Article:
Are you wondering how to put on an ankle brace?
Ankle braces and supports are great for keeping your ankle safe and pain-free but can be tricky to put on when you’ve never done it before.
Fortunately, we’re here with our ultimate step-by-step guide on how to put on an ankle brace.
How to Put on An Ankle Brace the Right Way in 8 Easy Steps
In recent years, braces have become a popular way to manage common foot injuries, such as sprains, chronic ankle instability, and stress fractures.
A brace keeps the joint/ligament in place, restricts your range of movement, and provides therapeutic warmth/compression during physical activity.
Moreover, according to researchers, braces can “prevent ankle sprains in previously injured players.” But the question is how to put on an ankle brace, right?
#1 Determine Your Type of Ankle Brace
Braces come in different types, such as soft (an ankle sleeve), semi-rigid (laced or hinged), and rigid. The type of brace depends on your health condition and how much compression/restriction you need.
For mild swelling/minor sprains, an elastic sleeve is enough to provide adequate comfort, compression, and foot stability.
On the other hand, semi-rigid and rigid braces are used for moderate cases when you have to keep your ankles from rolling and keep the ankle joint stable.
These braces are a little bit trickier to put on because they’ve got straps/laces. But it’s easy to learn how to put them on.
#2 Read the Product Description
We’re going to give you general directions on how to put on your ankle wrap/brace, but we can’t cover all available models.
That’s why we advise that you read the product info and instructions provided by the manufacturer. They’ll give you an idea of how to use the brace properly and avoid further injuries.
#3 Consider If You’re Going to Wear a Sock
Some manufacturers recommend wearing your socks over the brace for better compression and heat retention. Others advise wearing an athletic sock under the brace.
In general, quality ankle braces are made from breathable materials, such as nylon, to prevent skin irritation and ensure proper airflow.
As a result, they shouldn’t cause any discomfort or excessive sweating. But if you’re uncomfortable, you can wear a thin sock under the brace for extra foot protection.
#4 Unlace the Brace
Semi-rigid and rigid braces have a combination of Velcro straps and laces, usually two straps on the sides, one strap over the middle, and laces.
Unfasten all Velcro and loosen the adjustable lace enough to fit your foot inside the brace. Then find a comfortable spot to place your foot so that you can apply the brace.
On the other hand, sleeves don’t have laces/straps. You just slip the ankle sleeve over your foot, put on your shoes, and you’re ready for your day-to-day activities.
Related: How to Wear Ankle Brace With Shoes
#5 Slide your Foot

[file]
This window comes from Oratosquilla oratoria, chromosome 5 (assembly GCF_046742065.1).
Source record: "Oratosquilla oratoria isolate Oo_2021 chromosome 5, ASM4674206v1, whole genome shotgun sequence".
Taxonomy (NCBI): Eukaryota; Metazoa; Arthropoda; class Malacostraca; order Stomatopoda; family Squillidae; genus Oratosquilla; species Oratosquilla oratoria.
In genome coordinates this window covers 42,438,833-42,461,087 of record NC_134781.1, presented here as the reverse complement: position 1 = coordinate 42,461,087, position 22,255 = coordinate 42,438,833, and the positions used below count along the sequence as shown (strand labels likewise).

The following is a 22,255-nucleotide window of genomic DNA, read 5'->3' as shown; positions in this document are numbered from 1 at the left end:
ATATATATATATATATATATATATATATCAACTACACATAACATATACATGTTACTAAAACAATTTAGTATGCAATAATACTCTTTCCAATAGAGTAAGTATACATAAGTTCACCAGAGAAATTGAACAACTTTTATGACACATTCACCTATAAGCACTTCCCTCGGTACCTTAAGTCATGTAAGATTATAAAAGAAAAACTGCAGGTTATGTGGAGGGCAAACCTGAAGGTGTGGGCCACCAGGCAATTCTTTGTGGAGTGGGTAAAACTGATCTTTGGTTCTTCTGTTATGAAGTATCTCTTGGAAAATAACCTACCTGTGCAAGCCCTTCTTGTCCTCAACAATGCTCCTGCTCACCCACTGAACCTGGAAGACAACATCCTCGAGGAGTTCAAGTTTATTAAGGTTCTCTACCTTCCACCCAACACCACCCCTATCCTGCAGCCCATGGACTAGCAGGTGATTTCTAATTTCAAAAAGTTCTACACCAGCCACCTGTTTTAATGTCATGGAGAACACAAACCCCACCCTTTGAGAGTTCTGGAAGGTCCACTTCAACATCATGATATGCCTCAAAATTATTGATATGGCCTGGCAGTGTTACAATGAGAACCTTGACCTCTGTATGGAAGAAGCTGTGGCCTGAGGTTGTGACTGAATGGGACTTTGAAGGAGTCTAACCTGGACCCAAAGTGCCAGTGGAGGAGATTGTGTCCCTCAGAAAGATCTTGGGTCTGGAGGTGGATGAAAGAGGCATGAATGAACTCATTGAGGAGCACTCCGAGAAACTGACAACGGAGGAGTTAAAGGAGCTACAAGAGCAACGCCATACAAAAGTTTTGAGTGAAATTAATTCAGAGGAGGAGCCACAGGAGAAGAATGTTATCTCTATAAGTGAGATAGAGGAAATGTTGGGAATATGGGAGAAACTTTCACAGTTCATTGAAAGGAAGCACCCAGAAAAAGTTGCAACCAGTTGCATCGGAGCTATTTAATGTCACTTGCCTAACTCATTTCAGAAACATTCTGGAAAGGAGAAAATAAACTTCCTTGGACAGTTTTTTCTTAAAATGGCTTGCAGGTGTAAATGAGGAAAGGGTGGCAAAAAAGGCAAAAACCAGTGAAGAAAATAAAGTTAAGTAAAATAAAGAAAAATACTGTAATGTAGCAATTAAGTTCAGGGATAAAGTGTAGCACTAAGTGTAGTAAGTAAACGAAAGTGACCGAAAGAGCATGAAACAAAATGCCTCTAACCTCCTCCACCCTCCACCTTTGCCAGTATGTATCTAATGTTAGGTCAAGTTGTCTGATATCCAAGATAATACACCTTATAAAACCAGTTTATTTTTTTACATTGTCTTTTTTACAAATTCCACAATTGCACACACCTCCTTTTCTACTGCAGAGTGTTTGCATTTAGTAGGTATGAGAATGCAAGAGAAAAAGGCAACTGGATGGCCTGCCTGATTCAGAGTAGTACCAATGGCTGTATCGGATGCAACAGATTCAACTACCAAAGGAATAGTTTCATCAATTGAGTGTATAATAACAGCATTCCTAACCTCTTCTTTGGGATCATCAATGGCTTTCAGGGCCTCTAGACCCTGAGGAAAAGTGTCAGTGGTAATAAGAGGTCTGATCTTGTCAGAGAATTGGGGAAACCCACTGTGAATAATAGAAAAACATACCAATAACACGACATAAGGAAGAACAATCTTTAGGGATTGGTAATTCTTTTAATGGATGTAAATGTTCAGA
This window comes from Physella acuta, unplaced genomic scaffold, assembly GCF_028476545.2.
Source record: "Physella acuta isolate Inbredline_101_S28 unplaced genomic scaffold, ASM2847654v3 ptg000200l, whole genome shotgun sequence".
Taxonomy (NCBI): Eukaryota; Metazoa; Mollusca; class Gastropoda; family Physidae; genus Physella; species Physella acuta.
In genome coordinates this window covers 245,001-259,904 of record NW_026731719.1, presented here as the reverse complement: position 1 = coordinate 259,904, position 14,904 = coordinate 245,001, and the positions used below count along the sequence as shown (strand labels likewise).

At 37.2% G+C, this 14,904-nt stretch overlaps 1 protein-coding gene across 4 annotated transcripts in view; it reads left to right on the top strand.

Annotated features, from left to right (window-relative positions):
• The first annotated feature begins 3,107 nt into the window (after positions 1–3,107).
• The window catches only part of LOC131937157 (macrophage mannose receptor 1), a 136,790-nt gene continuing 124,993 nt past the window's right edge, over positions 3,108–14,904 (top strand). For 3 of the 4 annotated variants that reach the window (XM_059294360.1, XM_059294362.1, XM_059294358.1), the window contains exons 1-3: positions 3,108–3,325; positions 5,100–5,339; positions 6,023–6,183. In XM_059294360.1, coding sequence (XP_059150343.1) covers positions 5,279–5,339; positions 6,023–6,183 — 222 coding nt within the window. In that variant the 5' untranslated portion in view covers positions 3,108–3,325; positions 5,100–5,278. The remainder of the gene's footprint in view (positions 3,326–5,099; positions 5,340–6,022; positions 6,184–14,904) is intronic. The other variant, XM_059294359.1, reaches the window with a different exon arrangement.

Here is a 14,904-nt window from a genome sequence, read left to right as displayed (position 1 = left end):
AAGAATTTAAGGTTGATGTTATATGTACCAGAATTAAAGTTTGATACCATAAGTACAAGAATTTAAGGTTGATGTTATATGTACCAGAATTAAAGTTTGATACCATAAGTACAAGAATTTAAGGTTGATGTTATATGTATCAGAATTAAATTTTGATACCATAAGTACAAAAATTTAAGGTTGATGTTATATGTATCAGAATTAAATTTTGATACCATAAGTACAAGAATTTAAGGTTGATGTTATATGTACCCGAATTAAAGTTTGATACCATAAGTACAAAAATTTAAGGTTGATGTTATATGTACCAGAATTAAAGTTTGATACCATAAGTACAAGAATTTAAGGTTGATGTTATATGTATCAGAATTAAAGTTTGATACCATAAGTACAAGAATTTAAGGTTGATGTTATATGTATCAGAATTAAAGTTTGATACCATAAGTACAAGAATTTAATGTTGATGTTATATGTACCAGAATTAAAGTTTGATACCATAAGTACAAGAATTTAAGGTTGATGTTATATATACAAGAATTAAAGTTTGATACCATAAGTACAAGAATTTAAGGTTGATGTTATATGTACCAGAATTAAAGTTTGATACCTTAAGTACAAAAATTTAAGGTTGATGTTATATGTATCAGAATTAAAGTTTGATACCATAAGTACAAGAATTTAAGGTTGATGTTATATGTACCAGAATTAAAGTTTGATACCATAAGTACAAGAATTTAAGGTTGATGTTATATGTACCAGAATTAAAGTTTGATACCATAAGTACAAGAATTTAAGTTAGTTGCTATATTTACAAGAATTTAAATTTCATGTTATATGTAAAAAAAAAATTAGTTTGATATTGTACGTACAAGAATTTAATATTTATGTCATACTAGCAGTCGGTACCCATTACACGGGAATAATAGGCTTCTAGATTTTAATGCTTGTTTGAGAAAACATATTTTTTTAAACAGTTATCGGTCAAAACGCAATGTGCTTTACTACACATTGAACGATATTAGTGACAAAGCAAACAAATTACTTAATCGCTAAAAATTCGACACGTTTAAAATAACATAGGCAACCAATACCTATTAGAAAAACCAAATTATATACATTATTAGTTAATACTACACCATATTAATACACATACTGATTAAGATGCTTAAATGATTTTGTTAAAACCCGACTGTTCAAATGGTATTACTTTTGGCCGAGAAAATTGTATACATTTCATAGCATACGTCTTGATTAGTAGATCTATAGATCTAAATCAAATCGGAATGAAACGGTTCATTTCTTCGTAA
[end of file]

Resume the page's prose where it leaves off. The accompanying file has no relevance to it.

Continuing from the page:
Slide your foot into the boot part of the brace and check where the brace’s tongue is. It should be on top of the foot, between the skin and the laces.
Keep your injured ankle at an angle of 90 degrees. Then thread the laces and tighten them well, as if you’re putting on a boot.
Apply the Velcro, following these steps:
- Take the inside strap and bring it across the top of your foot and under the heel. Then, secure it to the opposite side of the ankle.
- Do the same with the outside strap.
- Check if the straps are tight but not tight enough to cut off your blood flow. Readjust if necessary.
- Apply the middle strap over the two Velcro ones and the laces.
- Depending on your daily activities, you may have to adjust the tension from time to time.
- If you’re using an adjustable ankle brace with Velcro, crisscross the strap, following the above steps.
Keep in mind that AFO braces are different in design from your regular ankle sleeve/ankle wrap. But the best AFO braces are easy to put on and follow almost the same steps.
#7 Put on Your Shoes
Once you’ve adjusted the brace for a snug fit, slide your foot with the brace inside the shoe. Be careful not to loosen the brace in the process. Use a shoehorn if necessary.
If you’re an elderly patient, consider someone to help you don your brace/shoes. While the best ankle braces for the elderly don’t have complicated laces, they can be tricky to fasten.
#8 Consult a Specialist
When you wear a brace, it might take a few days for you to notice an improvement in your symptoms or pain relief. But if you notice intense swelling, numbness, or pain, you should consult your doctor.
What Conditions Require an Ankle Support Brace?
Now that you know how to put on an ankle brace let’s talk about when you should consider wearing a brace.
Sprains are the most common type of acute ankle injury. During a sprain, your foot goes into an unnatural position, causing causes the soft tissues (ligaments) to stretch or tear.
Healing time varies, depending on the severity of the injury, but a brace can keep your ankle secure while it heals and reduce the intense swelling, inflammation, and pain.
#2 Chronic Instability
If a sprain doesn’t heal well or you get multiple sprains, you can develop chronic ankle instability. You require a brace to keep the foot from rolling/turning to the side.
#3 Stress Fractures